Bush Chief of Staff Change Draws Speculation

Published March 30, 2006

| Associated Press

The changing of the guard involving President Bush's chief of staff is renewing speculation about the fate of Treasury Secretary John Snow, who has been the administration's lead economic salesman for three years.

"The president appreciates the job his economic team is doing," White House press secretary Scott McClellan told reporters Thursday, when asked about a New York Times story which said that Joshua Bolten, Bush's incoming staff chief, wanted to make changes to the economics team and wanted to replace Snow. The Times cited unidentified sources for its story.

McClellan didn't rule out changes at the helm of Treasury, saying Bolten has the authority to recommend personnel changes throughout the Bush administration. But, McClellan added: "Any speculation at this point is way premature."

Bush announced on Tuesday that Bolten, the White House's budget director, would succeed longtime chief of staff Andy Card in mid April.

Snow, 66, took the top Treasury job after the president fired his first Treasury secretary, Paul O'Neill, whose blunt-speaking ways came to irk the White House as well as some Republican and Democratic lawmakers in Congress.

Amid the fresh speculation Thursday that his job could be in jeopardy, Snow said only: "I don't think it's comfortable to make a comment on rumors from nameless sources."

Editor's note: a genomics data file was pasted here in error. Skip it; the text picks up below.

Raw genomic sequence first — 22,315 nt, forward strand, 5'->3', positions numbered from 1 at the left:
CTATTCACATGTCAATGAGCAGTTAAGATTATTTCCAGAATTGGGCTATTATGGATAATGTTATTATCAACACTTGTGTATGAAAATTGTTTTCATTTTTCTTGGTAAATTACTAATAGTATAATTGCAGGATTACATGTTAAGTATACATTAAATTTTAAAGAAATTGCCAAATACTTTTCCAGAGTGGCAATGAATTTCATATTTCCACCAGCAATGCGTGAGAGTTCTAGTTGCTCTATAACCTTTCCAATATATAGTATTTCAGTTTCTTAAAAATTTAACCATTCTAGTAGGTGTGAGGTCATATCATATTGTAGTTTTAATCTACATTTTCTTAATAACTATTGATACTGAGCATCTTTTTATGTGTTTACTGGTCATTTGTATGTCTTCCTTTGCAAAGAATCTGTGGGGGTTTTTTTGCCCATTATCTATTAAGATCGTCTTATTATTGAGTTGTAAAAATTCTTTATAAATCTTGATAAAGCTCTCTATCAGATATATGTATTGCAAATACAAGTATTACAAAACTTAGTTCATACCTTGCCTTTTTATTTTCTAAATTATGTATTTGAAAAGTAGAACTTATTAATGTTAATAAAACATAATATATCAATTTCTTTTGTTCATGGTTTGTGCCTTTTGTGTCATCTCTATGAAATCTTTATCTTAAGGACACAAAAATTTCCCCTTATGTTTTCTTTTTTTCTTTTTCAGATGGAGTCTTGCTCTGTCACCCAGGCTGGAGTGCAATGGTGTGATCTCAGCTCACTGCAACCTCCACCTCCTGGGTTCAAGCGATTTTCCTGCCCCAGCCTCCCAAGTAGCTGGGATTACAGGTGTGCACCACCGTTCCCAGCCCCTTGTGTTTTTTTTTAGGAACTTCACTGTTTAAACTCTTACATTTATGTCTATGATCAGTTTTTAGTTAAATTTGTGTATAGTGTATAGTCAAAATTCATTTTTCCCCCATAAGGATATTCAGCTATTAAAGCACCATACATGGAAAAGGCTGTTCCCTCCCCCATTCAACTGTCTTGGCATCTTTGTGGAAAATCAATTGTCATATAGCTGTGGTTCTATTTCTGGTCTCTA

A holder of a Ph.D in economics as well as a law degree, Snow had been chief of railroad giant CSX Corp. before taking over Treasury.

He arrived when the U.S. economy was still struggling to get back to full throttle after the 2001 recession and the nation's job market remained in fragile condition. During his tenure, the economy grew stronger and eventually the job market did, too.

Snow has traveled around the country and participated in TV and radio interviews promoting the president's economic policies — including advocacy for a series of tax cuts and for Congress to make them permanent, tax simplification and overhauling Social Security — which stalled out in Congress as Republicans and Democrats balked.

The Treasury secretary also plays an important role in international financial matters. Treasury spokesman Tony Fratto noted that Snow is gearing up for the meeting of the world's richest nations in Washington in late April.

The Treasury secretary also has an extensive travel schedule planned, Fratto said.

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